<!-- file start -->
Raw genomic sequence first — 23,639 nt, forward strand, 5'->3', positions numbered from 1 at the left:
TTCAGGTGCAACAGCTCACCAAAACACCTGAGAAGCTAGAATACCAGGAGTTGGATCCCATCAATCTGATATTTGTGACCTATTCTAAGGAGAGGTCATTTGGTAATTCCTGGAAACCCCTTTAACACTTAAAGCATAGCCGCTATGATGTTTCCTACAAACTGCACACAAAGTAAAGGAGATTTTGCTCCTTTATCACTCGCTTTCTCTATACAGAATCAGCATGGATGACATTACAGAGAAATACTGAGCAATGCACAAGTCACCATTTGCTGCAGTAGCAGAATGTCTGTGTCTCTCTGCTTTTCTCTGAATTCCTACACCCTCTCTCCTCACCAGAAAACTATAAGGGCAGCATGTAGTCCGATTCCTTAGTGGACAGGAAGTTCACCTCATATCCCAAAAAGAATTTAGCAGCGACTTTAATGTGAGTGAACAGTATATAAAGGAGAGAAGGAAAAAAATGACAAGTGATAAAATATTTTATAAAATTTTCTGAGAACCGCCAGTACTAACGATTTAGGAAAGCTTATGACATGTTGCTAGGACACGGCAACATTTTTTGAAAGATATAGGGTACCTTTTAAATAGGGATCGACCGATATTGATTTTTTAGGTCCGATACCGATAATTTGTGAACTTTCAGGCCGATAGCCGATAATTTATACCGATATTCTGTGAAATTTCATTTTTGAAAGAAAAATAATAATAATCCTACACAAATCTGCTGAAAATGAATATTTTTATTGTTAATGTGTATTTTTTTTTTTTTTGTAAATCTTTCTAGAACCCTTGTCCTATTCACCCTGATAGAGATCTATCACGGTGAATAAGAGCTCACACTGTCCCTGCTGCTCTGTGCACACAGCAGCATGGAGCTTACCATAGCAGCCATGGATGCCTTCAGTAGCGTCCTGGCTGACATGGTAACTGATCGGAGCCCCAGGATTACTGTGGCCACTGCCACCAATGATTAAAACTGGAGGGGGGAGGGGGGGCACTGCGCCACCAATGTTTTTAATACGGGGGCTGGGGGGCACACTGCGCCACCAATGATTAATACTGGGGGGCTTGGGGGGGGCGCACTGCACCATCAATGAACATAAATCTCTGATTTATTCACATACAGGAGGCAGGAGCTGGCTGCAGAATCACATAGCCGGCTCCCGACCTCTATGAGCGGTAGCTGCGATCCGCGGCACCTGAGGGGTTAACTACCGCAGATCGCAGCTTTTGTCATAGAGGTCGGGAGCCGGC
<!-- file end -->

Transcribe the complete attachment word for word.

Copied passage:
Raw genomic sequence first — 23,639 nt, forward strand, 5'->3', positions numbered from 1 at the left:
TTCAGGTGCAACAGCTCACCAAAACACCTGAGAAGCTAGAATACCAGGAGTTGGATCCCATCAATCTGATATTTGTGACCTATTCTAAGGAGAGGTCATTTGGTAATTCCTGGAAACCCCTTTAACACTTAAAGCATAGCCGCTATGATGTTTCCTACAAACTGCACACAAAGTAAAGGAGATTTTGCTCCTTTATCACTCGCTTTCTCTATACAGAATCAGCATGGATGACATTACAGAGAAATACTGAGCAATGCACAAGTCACCATTTGCTGCAGTAGCAGAATGTCTGTGTCTCTCTGCTTTTCTCTGAATTCCTACACCCTCTCTCCTCACCAGAAAACTATAAGGGCAGCATGTAGTCCGATTCCTTAGTGGACAGGAAGTTCACCTCATATCCCAAAAAGAATTTAGCAGCGACTTTAATGTGAGTGAACAGTATATAAAGGAGAGAAGGAAAAAAATGACAAGTGATAAAATATTTTATAAAATTTTCTGAGAACCGCCAGTACTAACGATTTAGGAAAGCTTATGACATGTTGCTAGGACACGGCAACATTTTTTGAAAGATATAGGGTACCTTTTAAATAGGGATCGACCGATATTGATTTTTTAGGTCCGATACCGATAATTTGTGAACTTTCAGGCCGATAGCCGATAATTTATACCGATATTCTGTGAAATTTCATTTTTGAAAGAAAAATAATAATAATCCTACACAAATCTGCTGAAAATGAATATTTTTATTGTTAATGTGTATTTTTTTTTTTTTTGTAAATCTTTCTAGAACCCTTGTCCTATTCACCCTGATAGAGATCTATCACGGTGAATAAGAGCTCACACTGTCCCTGCTGCTCTGTGCACACAGCAGCATGGAGCTTACCATAGCAGCCATGGATGCCTTCAGTAGCGTCCTGGCTGACATGGTAACTGATCGGAGCCCCAGGATTACTGTGGCCACTGCCACCAATGATTAAAACTGGAGGGGGGAGGGGGGGCACTGCGCCACCAATGTTTTTAATACGGGGGCTGGGGGGCACACTGCGCCACCAATGATTAATACTGGGGGGCTTGGGGGGGGCGCACTGCACCATCAATGAACATAAATCTCTGATTTATTCACATACAGGAGGCAGGAGCTGGCTGCAGAATCACATAGCCGGCTCCCGACCTCTATGAGCGGTAGCTGCGATCCGCGGCACCTGAGGGGTTAACTACCGCAGATCGCAGCTTTTGTCATAGAGGTCGGGAGCCGGC